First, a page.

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Comparison between enzyme immunoassay and radioimmunoassay

Background

The potential to detect a specific amount of protein that is present within a complex sample matrix has been an extremely valuable tool for many scientists. This process has led to the screening for immunity, the development of various diagnostic tests, detection of potential allergens in the food industry and the manufacture of novel vaccines. The different types of immunoassays that are available can offer an enormous amount of diversity, providing antibodies with high specificities that can target specific protein molecules to accurately detect their concentration present within a particular sample solution.

What is enzyme immunoassay?

Enzyme immunoassay (EIA) is also more commonly known as enzyme linked immunosorbent assay (ELISA). These are important tests that can be used to detect various antibodies or antigens that are present within a sample by forming an enzyme triggered colour change. Majority of the enzyme immunoassays are known as solid-phase assays. The 4 main types of ELISA are:

  1. Direct ELISA: When a sample or antigen is directly immobilised on the microwell plate, this is followed by the conjugated detection antibody binding to the target protein. A substrate is then used to generate a signal. There is a direct correlation between the amount of analyte present and the amount of signal produced. This method is simple and quick to perform, however, it can lead to high levels of background and may be less specific as only one antibody is used. This procedure is useful when investigating inhibitory/blocking interactions and when assessing antibody specificity and affinity.
  2. Indirect ELISA: This method requires an additional step for the amplification detection process. An unconjugated primary detection antibody is firstly bound to the specific antigen and then a conjugated secondary antibody is bound to the primary antibody. The substrate can generate a signal that is directly proportional to the quantity of antigen that is bound to the microwell plate. An advantage for this method is that is uses a secondary antibody for the amplification, however, this can create a potential for cross reaction being cause by the secondary antibody. This procedure is useful in detecting the amount of endogenous antibody.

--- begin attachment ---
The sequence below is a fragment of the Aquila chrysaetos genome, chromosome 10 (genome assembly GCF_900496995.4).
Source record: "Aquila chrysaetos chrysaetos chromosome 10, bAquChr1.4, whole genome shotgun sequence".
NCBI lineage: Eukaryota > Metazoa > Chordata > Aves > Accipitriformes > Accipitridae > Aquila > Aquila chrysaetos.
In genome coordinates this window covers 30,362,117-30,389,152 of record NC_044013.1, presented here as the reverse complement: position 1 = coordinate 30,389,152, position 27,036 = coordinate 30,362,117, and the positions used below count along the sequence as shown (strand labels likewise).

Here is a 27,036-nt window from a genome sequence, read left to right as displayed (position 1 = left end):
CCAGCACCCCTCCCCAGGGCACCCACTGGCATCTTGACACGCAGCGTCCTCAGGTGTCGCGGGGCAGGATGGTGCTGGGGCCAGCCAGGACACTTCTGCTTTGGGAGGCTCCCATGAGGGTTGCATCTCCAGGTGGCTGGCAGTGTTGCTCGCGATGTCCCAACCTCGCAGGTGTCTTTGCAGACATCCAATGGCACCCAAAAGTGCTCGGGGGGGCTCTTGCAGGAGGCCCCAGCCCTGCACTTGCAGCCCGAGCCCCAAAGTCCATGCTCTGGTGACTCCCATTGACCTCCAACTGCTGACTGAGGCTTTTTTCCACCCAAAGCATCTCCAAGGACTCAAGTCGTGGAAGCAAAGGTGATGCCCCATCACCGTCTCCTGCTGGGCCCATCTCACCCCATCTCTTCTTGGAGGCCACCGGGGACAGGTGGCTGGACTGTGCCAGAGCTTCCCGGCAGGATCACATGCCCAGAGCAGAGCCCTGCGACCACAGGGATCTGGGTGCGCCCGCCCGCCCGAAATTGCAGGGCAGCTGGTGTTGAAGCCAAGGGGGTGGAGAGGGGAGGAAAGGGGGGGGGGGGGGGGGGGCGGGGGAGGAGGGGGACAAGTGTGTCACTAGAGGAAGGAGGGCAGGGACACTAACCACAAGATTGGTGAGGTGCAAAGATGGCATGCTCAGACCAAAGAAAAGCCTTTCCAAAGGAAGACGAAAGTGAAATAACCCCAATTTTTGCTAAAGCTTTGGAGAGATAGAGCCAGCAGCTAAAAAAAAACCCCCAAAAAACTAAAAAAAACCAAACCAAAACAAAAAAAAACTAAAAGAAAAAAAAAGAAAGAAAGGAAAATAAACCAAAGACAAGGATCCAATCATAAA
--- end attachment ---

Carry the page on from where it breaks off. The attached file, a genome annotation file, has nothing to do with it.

3. Sandwich ELISA: This is the most popular type of ELISA. In this method two specific antibodies (also known as matched antibody pairs) are used to sandwich the antigen. The signal generated is proportional to the quantity of analyte present within the sample. This method offers the highest sensitivity and specificity since there are two antibodies that are needed to bind the target protein, it can also be used on complex sample matrices. However, this method is more challenging to develop and has a much longer protocol. This procedure is useful in detecting the concentration of analytes present within biological samples.
  4. Competitive ELISA: This method is mostly used for smaller molecules, where it is not possible to sandwich the two antibodies. This is similar to the sandwich ELISA but instead the conjugate antigen is used to compete with the antigen for binding sites. Therefore, the greater the amount of antigen present then the fewer number of binding sites that will be available for the conjugated antigen to bind. The signal generated is inversely proportional to the amount of protein that is present in the sample. This procedure is ideal for detecting hormones and smaller molecules.